Both Russian bloggers and Ukrainian media have published images and videos of a blown-up Antonivka Road Bridge across the Dnipro river. OSINTtechnical also reports that Antonivka Railway Bridge, situated six kilometers away from the main one, is down too.
Readovka, a Russian propagandist publication, has released a video suggesting damage to the pontoon bridge as well. Earlier videos show Russian troops crossing the Dnipro from the right to the left bank on foot over the pontoon bridge.
Russian war correspondent Alexander Kots asserts there are no more Russian forces on the right bank, meaning that the core grouping had withdrawn long before Sergei Shoigu’s order and the subsequent bridge destruction. The blown-up bridge draws the line in the struggle for a foothold on the left bank of the Dnipro, which had been precarious since summer, when the Ukrainians disrupted supply routes by using HIMARS.
As a result, the Russian forces can no longer launch an offensive toward Mykolaiv or Kryvyi Rih, with the Dnipro serving as the contact line on the south front. Both its banks are flat, with a clear vision. The right bank is slightly more elevated, to the benefit of the Armed Forces of Ukraine.
According to war analysts, the liberation of the right bank offers Ukrainians a new weapon engagement zone for HIMARS MLRSs: the Isthmus of Perekop in Crimea and a wide stretch of the steppe to the north of the peninsula. The Kakhovka Hydroelectric Power Plant and the hydraulic engineering structures of the North Crimean Canal are also in the engagement zone, but destroying the dam would serve no one, cutting Crimea’s water supply, because the dam controls the water level in the Dnipro and feeds water into the canal. Moreover, it would place dozens of communities at risk of inundation. At the moment, Russia retains control of the power plant.
Roman Svitan, a military expert and reserve AFU colonel, interprets the destruction of Antonivka Bridge as a seminal event, a milestone proving that Russian troops have withdrawn from the right bank of the Dnipro and Kherson.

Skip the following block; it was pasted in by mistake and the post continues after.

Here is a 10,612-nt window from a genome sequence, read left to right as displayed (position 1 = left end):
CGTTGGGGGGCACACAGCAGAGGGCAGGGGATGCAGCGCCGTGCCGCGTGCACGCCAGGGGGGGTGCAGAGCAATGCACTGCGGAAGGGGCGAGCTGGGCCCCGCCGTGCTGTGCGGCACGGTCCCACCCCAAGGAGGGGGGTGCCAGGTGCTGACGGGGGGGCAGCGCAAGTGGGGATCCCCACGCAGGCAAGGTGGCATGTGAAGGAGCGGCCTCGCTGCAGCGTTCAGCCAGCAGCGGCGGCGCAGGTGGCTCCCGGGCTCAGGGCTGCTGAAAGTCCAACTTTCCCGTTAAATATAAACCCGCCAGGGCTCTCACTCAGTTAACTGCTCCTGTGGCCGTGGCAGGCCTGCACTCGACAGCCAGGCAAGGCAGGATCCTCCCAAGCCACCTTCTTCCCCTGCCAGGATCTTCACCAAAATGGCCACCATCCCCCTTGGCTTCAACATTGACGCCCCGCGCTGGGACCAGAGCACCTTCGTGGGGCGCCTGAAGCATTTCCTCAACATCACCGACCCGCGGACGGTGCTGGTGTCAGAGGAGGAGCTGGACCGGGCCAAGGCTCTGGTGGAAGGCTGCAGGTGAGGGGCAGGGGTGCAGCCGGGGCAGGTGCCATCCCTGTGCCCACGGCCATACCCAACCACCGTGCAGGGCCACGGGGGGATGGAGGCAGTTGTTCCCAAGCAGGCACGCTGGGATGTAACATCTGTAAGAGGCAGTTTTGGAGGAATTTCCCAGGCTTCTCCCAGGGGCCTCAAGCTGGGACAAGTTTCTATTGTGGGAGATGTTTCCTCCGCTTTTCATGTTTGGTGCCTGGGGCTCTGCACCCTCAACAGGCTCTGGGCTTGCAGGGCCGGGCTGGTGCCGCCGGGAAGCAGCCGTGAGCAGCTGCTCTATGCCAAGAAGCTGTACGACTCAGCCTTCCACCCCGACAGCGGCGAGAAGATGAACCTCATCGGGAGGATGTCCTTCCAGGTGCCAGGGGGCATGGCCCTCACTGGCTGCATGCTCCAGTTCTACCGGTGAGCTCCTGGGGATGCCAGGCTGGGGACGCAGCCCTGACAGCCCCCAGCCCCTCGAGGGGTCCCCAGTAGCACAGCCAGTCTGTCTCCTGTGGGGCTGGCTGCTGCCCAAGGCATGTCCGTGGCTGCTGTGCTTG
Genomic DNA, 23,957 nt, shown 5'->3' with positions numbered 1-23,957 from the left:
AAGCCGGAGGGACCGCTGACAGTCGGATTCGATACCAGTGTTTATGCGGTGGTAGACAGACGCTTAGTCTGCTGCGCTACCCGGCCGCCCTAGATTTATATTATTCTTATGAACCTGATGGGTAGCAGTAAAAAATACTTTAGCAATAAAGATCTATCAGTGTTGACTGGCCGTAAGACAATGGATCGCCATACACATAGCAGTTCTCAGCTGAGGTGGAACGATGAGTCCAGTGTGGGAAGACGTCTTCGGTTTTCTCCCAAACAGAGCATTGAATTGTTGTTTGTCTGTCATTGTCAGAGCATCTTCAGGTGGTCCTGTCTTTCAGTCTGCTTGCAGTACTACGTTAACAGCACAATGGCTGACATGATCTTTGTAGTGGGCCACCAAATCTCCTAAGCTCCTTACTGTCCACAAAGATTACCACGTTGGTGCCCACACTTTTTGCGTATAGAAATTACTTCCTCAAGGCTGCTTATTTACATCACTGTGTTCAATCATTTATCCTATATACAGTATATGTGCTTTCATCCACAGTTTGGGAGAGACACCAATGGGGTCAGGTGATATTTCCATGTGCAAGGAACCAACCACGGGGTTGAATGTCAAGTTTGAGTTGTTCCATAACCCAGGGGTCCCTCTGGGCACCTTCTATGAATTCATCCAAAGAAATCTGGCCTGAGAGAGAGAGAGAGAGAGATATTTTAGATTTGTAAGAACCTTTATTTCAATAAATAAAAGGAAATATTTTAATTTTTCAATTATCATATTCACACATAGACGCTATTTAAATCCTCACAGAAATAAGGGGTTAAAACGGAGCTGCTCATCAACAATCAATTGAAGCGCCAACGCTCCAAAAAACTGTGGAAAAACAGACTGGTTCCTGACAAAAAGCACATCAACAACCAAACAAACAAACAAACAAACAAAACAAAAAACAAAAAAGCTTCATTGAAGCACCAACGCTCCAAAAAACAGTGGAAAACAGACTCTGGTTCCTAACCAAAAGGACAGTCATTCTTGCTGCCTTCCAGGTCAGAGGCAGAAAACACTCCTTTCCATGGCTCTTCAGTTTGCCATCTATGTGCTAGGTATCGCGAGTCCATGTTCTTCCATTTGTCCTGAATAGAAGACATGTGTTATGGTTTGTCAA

“Such steps are taken when the troops have escaped encirclement. The blowing up of Antonivka Bridge proves that Russian troops have completely withdrawn to the left bank of the Dnipro. There is no point in leaving small units on the right bank because they would be exterminated. Meanwhile, they can do little damage to [Ukraine's] offensive force, which has a manifold quantitative and technical advantage. The destruction of the bridge leaves Ukrainian forces unable to cross the river without the use of watercraft. The Russian command ordered a withdrawal of troops, and blowing up the bridge was their way of dotting the t's. The Russians engaged military engineers to do the job, and it was done competently, with charges placed in all the right locations. The demolition of the bridge attests to the lack of Russian troops in the vicinity of Kherson.
The Russians are currently positioned along the defense line they’ve been busy digging lately. There are three lines, in fact: one along the Dnipro, another 10-15 kilometers away, and a third one, 20-25 kilometers away from the Dnipro. These are the average distances where engineering works were carried out. This is where they plan to cut off Ukrainian troops that will be crossing the Dnipro outside Kherson for further advancement into Crimea.”
The AFU are also becoming well-positioned for successful river warfare if they manage to set up a secure base of operations outside Mykolaiv, on the Bug Estuary, or in Ochakiv. The theater of war could unfold on both sides of the Kakhovka Dam. On November 4, the US was reported to include 40 armored motor boats and 1,100 Phoenix Ghost drones in yet another military aid package.